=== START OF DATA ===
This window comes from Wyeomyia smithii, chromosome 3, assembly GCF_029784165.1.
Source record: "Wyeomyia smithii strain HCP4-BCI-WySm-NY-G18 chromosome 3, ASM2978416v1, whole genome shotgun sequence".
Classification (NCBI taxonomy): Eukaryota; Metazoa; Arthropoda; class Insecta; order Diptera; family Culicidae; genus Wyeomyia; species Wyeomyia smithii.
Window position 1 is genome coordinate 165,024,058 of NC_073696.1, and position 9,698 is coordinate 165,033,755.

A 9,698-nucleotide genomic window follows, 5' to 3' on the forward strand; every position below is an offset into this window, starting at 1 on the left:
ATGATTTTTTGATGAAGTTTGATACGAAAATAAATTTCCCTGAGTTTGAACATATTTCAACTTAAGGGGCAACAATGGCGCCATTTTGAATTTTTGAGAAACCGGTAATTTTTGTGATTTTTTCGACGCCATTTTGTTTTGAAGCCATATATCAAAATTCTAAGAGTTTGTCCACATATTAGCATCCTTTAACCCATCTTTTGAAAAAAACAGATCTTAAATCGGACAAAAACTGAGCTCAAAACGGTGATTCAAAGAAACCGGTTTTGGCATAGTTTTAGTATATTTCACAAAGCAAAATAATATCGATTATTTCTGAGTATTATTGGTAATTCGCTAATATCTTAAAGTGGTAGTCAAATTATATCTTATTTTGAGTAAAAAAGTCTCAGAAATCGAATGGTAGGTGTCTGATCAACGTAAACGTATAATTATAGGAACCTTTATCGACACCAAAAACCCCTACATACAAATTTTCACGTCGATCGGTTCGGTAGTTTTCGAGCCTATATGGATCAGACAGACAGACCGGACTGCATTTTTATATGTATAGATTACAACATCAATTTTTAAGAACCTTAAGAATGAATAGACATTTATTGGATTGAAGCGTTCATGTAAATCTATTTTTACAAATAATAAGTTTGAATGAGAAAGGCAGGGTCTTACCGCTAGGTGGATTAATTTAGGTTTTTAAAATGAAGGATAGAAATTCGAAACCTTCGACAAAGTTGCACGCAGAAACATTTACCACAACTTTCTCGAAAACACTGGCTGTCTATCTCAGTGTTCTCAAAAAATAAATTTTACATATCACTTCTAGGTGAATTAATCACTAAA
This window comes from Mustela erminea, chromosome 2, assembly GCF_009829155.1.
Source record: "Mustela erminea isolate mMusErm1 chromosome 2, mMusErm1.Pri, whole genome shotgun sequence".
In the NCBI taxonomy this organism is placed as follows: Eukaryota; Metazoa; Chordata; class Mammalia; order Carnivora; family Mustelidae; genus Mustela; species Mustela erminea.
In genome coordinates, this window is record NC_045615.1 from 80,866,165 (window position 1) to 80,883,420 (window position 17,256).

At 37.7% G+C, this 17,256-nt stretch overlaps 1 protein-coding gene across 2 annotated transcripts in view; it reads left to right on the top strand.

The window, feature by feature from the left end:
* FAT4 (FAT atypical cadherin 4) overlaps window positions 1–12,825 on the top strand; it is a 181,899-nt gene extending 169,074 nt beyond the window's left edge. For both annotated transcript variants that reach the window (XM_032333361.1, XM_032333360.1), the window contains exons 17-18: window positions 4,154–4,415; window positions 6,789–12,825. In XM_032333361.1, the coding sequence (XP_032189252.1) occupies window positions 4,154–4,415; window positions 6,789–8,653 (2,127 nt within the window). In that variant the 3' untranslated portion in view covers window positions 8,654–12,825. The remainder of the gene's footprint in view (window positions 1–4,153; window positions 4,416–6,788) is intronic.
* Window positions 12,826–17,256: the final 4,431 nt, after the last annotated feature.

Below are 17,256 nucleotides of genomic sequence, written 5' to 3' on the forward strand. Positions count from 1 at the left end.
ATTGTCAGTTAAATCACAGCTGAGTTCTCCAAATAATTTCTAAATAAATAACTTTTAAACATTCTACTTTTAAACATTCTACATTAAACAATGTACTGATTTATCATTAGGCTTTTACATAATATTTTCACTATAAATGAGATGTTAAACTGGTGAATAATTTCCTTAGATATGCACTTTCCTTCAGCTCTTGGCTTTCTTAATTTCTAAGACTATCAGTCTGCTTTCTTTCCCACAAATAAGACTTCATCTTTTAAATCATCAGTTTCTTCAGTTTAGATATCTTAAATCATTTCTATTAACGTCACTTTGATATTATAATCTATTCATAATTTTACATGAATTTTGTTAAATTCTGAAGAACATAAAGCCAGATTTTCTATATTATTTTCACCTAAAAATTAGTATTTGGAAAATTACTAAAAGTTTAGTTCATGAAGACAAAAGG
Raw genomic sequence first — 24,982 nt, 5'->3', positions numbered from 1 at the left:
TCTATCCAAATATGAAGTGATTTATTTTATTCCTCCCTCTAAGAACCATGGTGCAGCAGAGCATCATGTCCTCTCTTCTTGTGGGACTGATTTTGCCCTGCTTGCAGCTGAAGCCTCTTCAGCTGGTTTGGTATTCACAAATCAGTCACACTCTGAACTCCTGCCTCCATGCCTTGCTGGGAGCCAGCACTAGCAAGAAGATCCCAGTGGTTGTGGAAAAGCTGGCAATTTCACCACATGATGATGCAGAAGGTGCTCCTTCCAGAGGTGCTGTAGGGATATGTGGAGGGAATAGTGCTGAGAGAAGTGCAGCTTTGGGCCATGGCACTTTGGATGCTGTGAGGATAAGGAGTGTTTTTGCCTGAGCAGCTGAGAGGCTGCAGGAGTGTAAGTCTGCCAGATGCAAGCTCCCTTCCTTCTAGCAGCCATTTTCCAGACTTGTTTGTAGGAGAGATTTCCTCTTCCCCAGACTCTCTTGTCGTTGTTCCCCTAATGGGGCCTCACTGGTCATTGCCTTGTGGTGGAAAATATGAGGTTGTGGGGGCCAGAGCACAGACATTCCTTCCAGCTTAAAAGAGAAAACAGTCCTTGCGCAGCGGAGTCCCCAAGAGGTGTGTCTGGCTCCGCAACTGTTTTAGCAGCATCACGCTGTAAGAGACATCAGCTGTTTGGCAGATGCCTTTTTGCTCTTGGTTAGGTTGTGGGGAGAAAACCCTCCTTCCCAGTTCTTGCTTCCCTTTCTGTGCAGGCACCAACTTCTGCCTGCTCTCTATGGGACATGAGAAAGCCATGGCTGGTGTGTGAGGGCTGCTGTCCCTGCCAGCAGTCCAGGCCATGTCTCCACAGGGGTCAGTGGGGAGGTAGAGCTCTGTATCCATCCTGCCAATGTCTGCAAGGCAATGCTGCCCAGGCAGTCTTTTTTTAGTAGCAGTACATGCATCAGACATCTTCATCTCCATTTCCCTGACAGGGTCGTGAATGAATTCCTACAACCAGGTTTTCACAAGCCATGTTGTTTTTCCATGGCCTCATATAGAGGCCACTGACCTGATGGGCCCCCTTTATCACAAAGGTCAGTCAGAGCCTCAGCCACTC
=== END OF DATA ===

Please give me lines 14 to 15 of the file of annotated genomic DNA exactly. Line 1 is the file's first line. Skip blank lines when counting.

* Window positions 12,826–17,256: the final 4,431 nt, after the last annotated feature.

Below are 17,256 nucleotides of genomic sequence, written 5' to 3' on the forward strand. Positions count from 1 at the left end.